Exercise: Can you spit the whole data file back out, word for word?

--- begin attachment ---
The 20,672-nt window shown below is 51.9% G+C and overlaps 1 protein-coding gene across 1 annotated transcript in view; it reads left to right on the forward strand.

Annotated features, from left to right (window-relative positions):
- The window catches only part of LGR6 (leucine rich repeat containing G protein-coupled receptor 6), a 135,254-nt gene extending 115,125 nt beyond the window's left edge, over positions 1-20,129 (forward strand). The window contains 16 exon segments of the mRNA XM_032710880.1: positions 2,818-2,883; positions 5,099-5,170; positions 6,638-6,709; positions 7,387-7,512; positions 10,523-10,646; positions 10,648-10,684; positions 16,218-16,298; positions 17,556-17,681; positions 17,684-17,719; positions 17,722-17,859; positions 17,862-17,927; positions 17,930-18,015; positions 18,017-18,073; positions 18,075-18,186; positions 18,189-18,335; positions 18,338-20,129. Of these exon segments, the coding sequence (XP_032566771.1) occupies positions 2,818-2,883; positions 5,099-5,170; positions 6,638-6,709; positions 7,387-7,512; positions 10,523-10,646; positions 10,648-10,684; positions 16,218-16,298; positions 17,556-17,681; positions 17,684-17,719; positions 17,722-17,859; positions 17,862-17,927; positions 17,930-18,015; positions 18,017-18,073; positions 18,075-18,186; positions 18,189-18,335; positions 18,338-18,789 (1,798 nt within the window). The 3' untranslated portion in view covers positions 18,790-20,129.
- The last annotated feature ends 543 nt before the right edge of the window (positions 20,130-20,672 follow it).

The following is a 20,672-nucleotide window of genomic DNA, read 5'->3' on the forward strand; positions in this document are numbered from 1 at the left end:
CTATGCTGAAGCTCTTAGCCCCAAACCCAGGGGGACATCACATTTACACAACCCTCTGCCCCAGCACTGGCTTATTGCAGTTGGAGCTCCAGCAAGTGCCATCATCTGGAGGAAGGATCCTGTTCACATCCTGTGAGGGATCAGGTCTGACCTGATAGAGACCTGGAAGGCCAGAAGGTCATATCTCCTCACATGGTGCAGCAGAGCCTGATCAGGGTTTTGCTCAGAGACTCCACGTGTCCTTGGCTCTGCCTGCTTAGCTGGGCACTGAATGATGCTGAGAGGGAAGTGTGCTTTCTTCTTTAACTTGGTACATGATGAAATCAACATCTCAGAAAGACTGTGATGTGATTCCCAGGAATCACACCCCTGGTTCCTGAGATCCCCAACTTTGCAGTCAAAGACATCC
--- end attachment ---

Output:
The 20,672-nt window shown below is 51.9% G+C and overlaps 1 protein-coding gene across 1 annotated transcript in view; it reads left to right on the forward strand.

Annotated features, from left to right (window-relative positions):
- The window catches only part of LGR6 (leucine rich repeat containing G protein-coupled receptor 6), a 135,254-nt gene extending 115,125 nt beyond the window's left edge, over positions 1-20,129 (forward strand). The window contains 16 exon segments of the mRNA XM_032710880.1: positions 2,818-2,883; positions 5,099-5,170; positions 6,638-6,709; positions 7,387-7,512; positions 10,523-10,646; positions 10,648-10,684; positions 16,218-16,298; positions 17,556-17,681; positions 17,684-17,719; positions 17,722-17,859; positions 17,862-17,927; positions 17,930-18,015; positions 18,017-18,073; positions 18,075-18,186; positions 18,189-18,335; positions 18,338-20,129. Of these exon segments, the coding sequence (XP_032566771.1) occupies positions 2,818-2,883; positions 5,099-5,170; positions 6,638-6,709; positions 7,387-7,512; positions 10,523-10,646; positions 10,648-10,684; positions 16,218-16,298; positions 17,556-17,681; positions 17,684-17,719; positions 17,722-17,859; positions 17,862-17,927; positions 17,930-18,015; positions 18,017-18,073; positions 18,075-18,186; positions 18,189-18,335; positions 18,338-18,789 (1,798 nt within the window). The 3' untranslated portion in view covers positions 18,790-20,129.
- The last annotated feature ends 543 nt before the right edge of the window (positions 20,130-20,672 follow it).

The following is a 20,672-nucleotide window of genomic DNA, read 5'->3' on the forward strand; positions in this document are numbered from 1 at the left end:
CTATGCTGAAGCTCTTAGCCCCAAACCCAGGGGGACATCACATTTACACAACCCTCTGCCCCAGCACTGGCTTATTGCAGTTGGAGCTCCAGCAAGTGCCATCATCTGGAGGAAGGATCCTGTTCACATCCTGTGAGGGATCAGGTCTGACCTGATAGAGACCTGGAAGGCCAGAAGGTCATATCTCCTCACATGGTGCAGCAGAGCCTGATCAGGGTTTTGCTCAGAGACTCCACGTGTCCTTGGCTCTGCCTGCTTAGCTGGGCACTGAATGATGCTGAGAGGGAAGTGTGCTTTCTTCTTTAACTTGGTACATGATGAAATCAACATCTCAGAAAGACTGTGATGTGATTCCCAGGAATCACACCCCTGGTTCCTGAGATCCCCAACTTTGCAGTCAAAGACATCC